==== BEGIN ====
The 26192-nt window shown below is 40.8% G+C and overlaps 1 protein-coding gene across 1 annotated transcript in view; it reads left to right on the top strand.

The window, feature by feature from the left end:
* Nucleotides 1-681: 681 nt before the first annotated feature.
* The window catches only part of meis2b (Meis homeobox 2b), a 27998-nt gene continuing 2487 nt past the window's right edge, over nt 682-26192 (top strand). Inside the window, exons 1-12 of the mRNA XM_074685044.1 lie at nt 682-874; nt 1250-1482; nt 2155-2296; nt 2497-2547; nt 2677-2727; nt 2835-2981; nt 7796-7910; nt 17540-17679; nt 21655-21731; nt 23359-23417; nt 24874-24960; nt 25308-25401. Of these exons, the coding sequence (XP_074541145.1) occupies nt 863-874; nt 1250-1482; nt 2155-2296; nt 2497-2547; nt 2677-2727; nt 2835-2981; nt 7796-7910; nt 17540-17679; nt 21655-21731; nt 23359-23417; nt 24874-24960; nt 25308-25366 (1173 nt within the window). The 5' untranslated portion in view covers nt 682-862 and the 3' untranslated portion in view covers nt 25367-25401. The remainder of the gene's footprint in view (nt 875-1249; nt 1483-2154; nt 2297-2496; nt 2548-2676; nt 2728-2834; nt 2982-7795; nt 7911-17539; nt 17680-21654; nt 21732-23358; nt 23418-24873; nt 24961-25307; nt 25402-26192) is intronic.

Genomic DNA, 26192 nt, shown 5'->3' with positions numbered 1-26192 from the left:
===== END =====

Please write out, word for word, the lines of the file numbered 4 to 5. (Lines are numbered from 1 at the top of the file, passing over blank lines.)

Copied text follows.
* The window catches only part of meis2b (Meis homeobox 2b), a 27998-nt gene continuing 2487 nt past the window's right edge, over nt 682-26192 (top strand). Inside the window, exons 1-12 of the mRNA XM_074685044.1 lie at nt 682-874; nt 1250-1482; nt 2155-2296; nt 2497-2547; nt 2677-2727; nt 2835-2981; nt 7796-7910; nt 17540-17679; nt 21655-21731; nt 23359-23417; nt 24874-24960; nt 25308-25401. Of these exons, the coding sequence (XP_074541145.1) occupies nt 863-874; nt 1250-1482; nt 2155-2296; nt 2497-2547; nt 2677-2727; nt 2835-2981; nt 7796-7910; nt 17540-17679; nt 21655-21731; nt 23359-23417; nt 24874-24960; nt 25308-25366 (1173 nt within the window). The 5' untranslated portion in view covers nt 682-862 and the 3' untranslated portion in view covers nt 25367-25401. The remainder of the gene's footprint in view (nt 875-1249; nt 1483-2154; nt 2297-2496; nt 2548-2676; nt 2728-2834; nt 2982-7795; nt 7911-17539; nt 17680-21654; nt 21732-23358; nt 23418-24873; nt 24961-25307; nt 25402-26192) is intronic.

Genomic DNA, 26192 nt, shown 5'->3' with positions numbered 1-26192 from the left: